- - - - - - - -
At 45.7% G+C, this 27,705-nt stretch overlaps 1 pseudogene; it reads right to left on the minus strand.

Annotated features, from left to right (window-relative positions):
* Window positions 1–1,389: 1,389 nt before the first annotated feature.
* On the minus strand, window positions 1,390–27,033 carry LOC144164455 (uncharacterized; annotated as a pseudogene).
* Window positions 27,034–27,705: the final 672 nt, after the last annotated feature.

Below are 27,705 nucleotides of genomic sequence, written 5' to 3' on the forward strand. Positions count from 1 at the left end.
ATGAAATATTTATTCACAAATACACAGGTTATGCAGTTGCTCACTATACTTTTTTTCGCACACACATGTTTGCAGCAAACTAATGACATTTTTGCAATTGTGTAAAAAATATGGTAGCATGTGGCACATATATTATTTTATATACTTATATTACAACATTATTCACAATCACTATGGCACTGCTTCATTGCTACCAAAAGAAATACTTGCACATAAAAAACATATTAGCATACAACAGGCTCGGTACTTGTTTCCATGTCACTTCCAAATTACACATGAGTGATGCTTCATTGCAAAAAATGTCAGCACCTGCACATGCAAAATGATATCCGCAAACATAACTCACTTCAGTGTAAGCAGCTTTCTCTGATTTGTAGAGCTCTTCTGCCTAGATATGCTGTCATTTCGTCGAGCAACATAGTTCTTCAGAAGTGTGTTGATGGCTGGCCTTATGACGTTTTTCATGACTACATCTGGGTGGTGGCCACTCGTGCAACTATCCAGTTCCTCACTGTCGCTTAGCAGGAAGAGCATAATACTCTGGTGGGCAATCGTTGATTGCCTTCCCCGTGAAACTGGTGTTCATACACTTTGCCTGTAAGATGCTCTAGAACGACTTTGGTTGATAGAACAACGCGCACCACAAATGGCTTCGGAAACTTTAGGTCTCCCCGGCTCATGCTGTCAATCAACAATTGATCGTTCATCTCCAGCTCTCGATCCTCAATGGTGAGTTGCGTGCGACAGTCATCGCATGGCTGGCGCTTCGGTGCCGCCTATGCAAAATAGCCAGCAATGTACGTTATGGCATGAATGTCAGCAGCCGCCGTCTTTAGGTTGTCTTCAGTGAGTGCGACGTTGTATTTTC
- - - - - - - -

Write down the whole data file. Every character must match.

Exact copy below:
At 45.7% G+C, this 27,705-nt stretch overlaps 1 pseudogene; it reads right to left on the minus strand.

Annotated features, from left to right (window-relative positions):
* Window positions 1–1,389: 1,389 nt before the first annotated feature.
* On the minus strand, window positions 1,390–27,033 carry LOC144164455 (uncharacterized; annotated as a pseudogene).
* Window positions 27,034–27,705: the final 672 nt, after the last annotated feature.

Below are 27,705 nucleotides of genomic sequence, written 5' to 3' on the forward strand. Positions count from 1 at the left end.
ATGAAATATTTATTCACAAATACACAGGTTATGCAGTTGCTCACTATACTTTTTTTCGCACACACATGTTTGCAGCAAACTAATGACATTTTTGCAATTGTGTAAAAAATATGGTAGCATGTGGCACATATATTATTTTATATACTTATATTACAACATTATTCACAATCACTATGGCACTGCTTCATTGCTACCAAAAGAAATACTTGCACATAAAAAACATATTAGCATACAACAGGCTCGGTACTTGTTTCCATGTCACTTCCAAATTACACATGAGTGATGCTTCATTGCAAAAAATGTCAGCACCTGCACATGCAAAATGATATCCGCAAACATAACTCACTTCAGTGTAAGCAGCTTTCTCTGATTTGTAGAGCTCTTCTGCCTAGATATGCTGTCATTTCGTCGAGCAACATAGTTCTTCAGAAGTGTGTTGATGGCTGGCCTTATGACGTTTTTCATGACTACATCTGGGTGGTGGCCACTCGTGCAACTATCCAGTTCCTCACTGTCGCTTAGCAGGAAGAGCATAATACTCTGGTGGGCAATCGTTGATTGCCTTCCCCGTGAAACTGGTGTTCATACACTTTGCCTGTAAGATGCTCTAGAACGACTTTGGTTGATAGAACAACGCGCACCACAAATGGCTTCGGAAACTTTAGGTCTCCCCGGCTCATGCTGTCAATCAACAATTGATCGTTCATCTCCAGCTCTCGATCCTCAATGGTGAGTTGCGTGCGACAGTCATCGCATGGCTGGCGCTTCGGTGCCGCCTATGCAAAATAGCCAGCAATGTACGTTATGGCATGAATGTCAGCAGCCGCCGTCTTTAGGTTGTCTTCAGTGAGTGCGACGTTGTATTTTC